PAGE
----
‘Homophobes Should Keep Quiet’: Elementary School Accused of ‘Intimidating’ Christian Parents

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A UK primary school threatened with legal action over an LGBT pride parade for young children has been accused of intimidation after a concerned mother was met by a member of staff wearing a T-shirt which “belittled” Christian views.

When Izzy Montague met with the head of Heavers Farm Primary School to discuss concerns that teachers’ promoting of LGBT lifestyles conflicted with Christian beliefs, she was confronted by a member of staff wearing a T-shirt emblazoned with the slogan: “Why be racist, sexist, homophobic, or transphobic when you could just be quiet?”

“Given the nature of my complaints it was obviously a deliberate act to wear the T-shirt. I believe it was intended to belittle my views and intimidate me into silence,” she told the British Mail on Sunday tabloid.

Mrs Montague made the appointment with headteacher Susan Papas in September to discuss the school’s refusal to excuse her five-year-old son from its ‘Proud to be Me’ parade during so-called gay pride month in June, which a number of Christian parents of children at Heaver Farm have complained was set up to promote LGBT lifestyles.

“I thought this was completely unreasonable … Our children were being indoctrinated with values that they do not need to be taught at such a young age,” she said, telling the newspaper other parents had spoken of teachers reading children storybooks about homosexual penguins and that “no one consulted us about this”.

“Schools are supposed to be tolerant of different faiths as well as different sexualities,” stressed Mrs Montague, who has now pulled her son out of the Croydon primary school.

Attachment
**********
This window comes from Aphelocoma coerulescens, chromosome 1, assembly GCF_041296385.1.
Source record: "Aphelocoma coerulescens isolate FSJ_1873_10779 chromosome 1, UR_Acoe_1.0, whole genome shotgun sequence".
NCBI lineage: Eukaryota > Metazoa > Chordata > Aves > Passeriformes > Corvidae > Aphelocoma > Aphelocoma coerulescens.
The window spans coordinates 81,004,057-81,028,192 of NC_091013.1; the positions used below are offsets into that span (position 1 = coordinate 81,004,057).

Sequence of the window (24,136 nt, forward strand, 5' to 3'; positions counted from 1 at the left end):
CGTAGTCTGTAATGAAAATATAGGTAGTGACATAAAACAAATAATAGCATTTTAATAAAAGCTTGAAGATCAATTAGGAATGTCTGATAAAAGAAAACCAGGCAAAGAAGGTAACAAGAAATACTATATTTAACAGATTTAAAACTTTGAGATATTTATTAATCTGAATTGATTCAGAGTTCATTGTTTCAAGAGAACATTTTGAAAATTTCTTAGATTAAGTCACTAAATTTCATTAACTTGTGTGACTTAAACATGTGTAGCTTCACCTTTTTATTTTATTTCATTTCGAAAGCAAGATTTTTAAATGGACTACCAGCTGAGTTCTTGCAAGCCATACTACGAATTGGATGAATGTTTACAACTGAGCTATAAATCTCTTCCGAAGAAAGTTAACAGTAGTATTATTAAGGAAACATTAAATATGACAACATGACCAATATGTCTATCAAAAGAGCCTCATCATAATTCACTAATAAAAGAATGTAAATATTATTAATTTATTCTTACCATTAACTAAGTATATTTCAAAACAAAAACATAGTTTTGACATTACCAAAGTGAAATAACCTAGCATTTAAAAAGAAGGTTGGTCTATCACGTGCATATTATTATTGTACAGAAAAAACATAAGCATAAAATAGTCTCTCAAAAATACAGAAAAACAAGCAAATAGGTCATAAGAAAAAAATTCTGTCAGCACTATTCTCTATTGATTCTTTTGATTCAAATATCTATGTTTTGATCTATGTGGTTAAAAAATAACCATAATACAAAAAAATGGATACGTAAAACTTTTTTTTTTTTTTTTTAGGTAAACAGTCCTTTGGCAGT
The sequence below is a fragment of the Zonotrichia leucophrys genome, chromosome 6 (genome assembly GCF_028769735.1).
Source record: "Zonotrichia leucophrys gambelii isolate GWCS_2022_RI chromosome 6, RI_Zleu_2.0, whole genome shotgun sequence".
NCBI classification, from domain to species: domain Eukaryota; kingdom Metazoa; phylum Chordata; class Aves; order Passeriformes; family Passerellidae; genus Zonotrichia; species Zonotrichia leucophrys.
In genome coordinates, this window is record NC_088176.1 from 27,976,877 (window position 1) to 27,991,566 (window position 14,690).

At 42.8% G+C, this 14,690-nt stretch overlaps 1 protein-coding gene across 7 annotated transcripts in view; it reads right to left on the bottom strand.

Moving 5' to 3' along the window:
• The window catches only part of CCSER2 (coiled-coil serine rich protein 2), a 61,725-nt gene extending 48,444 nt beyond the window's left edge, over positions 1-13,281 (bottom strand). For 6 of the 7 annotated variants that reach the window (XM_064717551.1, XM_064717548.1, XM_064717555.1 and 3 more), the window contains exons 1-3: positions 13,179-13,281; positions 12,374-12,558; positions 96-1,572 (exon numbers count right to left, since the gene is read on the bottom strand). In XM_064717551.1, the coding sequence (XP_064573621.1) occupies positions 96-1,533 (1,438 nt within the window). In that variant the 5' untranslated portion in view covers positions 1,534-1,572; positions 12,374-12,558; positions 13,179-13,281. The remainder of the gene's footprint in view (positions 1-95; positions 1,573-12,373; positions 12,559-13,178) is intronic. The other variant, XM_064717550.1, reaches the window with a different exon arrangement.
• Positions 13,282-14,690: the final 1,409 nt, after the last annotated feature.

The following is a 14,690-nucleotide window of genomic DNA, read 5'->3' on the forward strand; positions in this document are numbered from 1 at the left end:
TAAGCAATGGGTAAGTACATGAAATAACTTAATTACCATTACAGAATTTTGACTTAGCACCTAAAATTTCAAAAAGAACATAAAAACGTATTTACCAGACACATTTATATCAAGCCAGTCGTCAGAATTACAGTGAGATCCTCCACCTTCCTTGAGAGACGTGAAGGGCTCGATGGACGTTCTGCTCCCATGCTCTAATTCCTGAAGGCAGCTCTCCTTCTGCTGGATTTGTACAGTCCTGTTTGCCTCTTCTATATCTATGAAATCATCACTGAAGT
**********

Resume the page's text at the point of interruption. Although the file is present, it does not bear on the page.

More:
“Within our faith we teach that a man and a woman together is what makes a family, but in my eyes the school were promoting a different type of lifestyle to the pupils.”

Mrs Montague has now launched an official complaint about the T-shirt, which was worn by Attie Copeman-Papas — the school’s ‘deputy safeguarding manager’ and the head teacher’s daughter — who sat in during the meeting.

“It was highly unprofessional and surely does not adhere to the school policy dress code for staff,” she wrote in the letter, which accuses Copeman-Papas of failing to respect her Christian beliefs.

Ms Papas said the “threat of legal action” meant she was unable to comment on Mrs Montague’s case, but stated that the T-shirt worn by her daughter — a graduate student of ‘sports sociology and feminist theory’ whose papers include “A Feminist Psychoanalytic Approach to the Roles of the Penis, the Phallus and Hegemonic Gender Norms in ‘Feminist Porn’” — was not in breach of the school’s code of conduct.

It was reported last week that Heavers Farm has been threatened with legal action, with 14 Christian parents complaining that the school is “forcing a very aggressive LGBT agenda on to young children in a manner which abuses parental rights and victimises parents”.

Claiming “most of the feedback” to June’s parade “was really positive”, Ms Papas insisted that the school would not “shy away from issues that are important for children to learn about”.

She added: “With pride in British values we have a thread of work – on black history, disability awareness, 100 years since women got the vote – but generally talking to the children about matters of inclusion and diversity.

“Last year we did something for Pride month and focused on what children were proud of.

“Alongside that we were doing work on anti-bullying, anti-transphobic and anti-homophobic language. The older children were looking at the history of LGBT rights.”

While denying anyone had been directly forced to participate in the event, the headteacher did say “[Heavers Farm] would expect children to go to any assembly, class or event put on by the school”.

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